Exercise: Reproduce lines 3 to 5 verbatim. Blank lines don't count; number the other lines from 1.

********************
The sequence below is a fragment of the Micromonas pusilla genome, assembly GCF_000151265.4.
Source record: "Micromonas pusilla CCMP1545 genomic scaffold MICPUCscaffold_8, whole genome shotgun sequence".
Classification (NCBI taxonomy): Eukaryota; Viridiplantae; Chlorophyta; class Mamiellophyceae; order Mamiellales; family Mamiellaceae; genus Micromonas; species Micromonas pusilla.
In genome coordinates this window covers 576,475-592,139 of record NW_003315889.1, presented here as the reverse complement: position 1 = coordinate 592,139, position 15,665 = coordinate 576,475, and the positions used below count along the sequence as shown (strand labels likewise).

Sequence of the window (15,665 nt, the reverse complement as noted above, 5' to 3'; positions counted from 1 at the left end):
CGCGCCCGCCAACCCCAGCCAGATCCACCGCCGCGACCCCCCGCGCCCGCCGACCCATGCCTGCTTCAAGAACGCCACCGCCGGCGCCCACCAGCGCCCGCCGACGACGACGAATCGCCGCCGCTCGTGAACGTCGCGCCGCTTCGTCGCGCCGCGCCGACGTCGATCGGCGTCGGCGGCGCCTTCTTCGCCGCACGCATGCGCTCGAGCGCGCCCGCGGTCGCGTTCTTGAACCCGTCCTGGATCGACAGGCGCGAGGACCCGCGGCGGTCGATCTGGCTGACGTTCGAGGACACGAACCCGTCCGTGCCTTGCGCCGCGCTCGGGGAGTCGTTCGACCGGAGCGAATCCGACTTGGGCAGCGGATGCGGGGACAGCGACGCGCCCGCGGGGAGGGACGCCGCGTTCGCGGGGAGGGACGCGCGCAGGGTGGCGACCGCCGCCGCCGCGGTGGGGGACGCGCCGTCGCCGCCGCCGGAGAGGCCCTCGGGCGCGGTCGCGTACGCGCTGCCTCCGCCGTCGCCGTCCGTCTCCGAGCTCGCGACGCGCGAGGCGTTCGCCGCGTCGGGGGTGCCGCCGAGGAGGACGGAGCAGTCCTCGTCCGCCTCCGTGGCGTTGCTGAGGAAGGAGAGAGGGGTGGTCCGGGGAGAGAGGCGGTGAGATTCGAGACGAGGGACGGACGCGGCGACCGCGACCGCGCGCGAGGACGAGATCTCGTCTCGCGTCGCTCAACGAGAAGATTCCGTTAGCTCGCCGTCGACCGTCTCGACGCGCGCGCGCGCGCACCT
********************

Classification (NCBI taxonomy): Eukaryota; Viridiplantae; Chlorophyta; class Mamiellophyceae; order Mamiellales; family Mamiellaceae; genus Micromonas; species Micromonas pusilla.
In genome coordinates this window covers 576,475-592,139 of record NW_003315889.1, presented here as the reverse complement: position 1 = coordinate 592,139, position 15,665 = coordinate 576,475, and the positions used below count along the sequence as shown (strand labels likewise).

Sequence of the window (15,665 nt, the reverse complement as noted above, 5' to 3'; positions counted from 1 at the left end):